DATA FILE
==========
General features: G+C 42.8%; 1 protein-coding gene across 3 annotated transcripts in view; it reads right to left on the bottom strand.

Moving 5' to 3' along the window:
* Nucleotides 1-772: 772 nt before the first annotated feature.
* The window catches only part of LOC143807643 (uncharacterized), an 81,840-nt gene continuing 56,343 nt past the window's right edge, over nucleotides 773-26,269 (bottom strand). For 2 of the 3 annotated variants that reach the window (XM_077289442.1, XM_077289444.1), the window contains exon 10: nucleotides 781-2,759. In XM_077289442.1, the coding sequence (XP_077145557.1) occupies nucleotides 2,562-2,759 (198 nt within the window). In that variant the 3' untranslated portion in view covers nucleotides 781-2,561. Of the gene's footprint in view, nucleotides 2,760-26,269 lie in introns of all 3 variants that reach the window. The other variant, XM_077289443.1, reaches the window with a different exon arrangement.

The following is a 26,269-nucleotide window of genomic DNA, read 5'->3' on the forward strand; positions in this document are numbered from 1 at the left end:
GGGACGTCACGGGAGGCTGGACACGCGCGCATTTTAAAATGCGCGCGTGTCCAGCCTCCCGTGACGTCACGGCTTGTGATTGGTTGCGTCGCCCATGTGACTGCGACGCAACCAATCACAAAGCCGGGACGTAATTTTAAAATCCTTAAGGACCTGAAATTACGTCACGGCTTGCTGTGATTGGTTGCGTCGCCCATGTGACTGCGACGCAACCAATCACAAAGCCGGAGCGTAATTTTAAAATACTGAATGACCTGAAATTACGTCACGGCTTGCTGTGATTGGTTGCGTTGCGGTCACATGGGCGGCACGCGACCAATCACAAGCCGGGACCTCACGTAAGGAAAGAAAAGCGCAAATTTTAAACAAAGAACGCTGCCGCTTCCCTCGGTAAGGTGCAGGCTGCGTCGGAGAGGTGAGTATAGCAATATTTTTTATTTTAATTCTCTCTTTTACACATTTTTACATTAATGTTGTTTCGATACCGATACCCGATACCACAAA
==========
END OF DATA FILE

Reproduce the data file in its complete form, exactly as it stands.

General features: G+C 42.8%; 1 protein-coding gene across 3 annotated transcripts in view; it reads right to left on the bottom strand.

Moving 5' to 3' along the window:
* Nucleotides 1-772: 772 nt before the first annotated feature.
* The window catches only part of LOC143807643 (uncharacterized), an 81,840-nt gene continuing 56,343 nt past the window's right edge, over nucleotides 773-26,269 (bottom strand). For 2 of the 3 annotated variants that reach the window (XM_077289442.1, XM_077289444.1), the window contains exon 10: nucleotides 781-2,759. In XM_077289442.1, the coding sequence (XP_077145557.1) occupies nucleotides 2,562-2,759 (198 nt within the window). In that variant the 3' untranslated portion in view covers nucleotides 781-2,561. Of the gene's footprint in view, nucleotides 2,760-26,269 lie in introns of all 3 variants that reach the window. The other variant, XM_077289443.1, reaches the window with a different exon arrangement.

The following is a 26,269-nucleotide window of genomic DNA, read 5'->3' on the forward strand; positions in this document are numbered from 1 at the left end:
GGGACGTCACGGGAGGCTGGACACGCGCGCATTTTAAAATGCGCGCGTGTCCAGCCTCCCGTGACGTCACGGCTTGTGATTGGTTGCGTCGCCCATGTGACTGCGACGCAACCAATCACAAAGCCGGGACGTAATTTTAAAATCCTTAAGGACCTGAAATTACGTCACGGCTTGCTGTGATTGGTTGCGTCGCCCATGTGACTGCGACGCAACCAATCACAAAGCCGGAGCGTAATTTTAAAATACTGAATGACCTGAAATTACGTCACGGCTTGCTGTGATTGGTTGCGTTGCGGTCACATGGGCGGCACGCGACCAATCACAAGCCGGGACCTCACGTAAGGAAAGAAAAGCGCAAATTTTAAACAAAGAACGCTGCCGCTTCCCTCGGTAAGGTGCAGGCTGCGTCGGAGAGGTGAGTATAGCAATATTTTTTATTTTAATTCTCTCTTTTACACATTTTTACATTAATGTTGTTTCGATACCGATACCCGATACCACAAA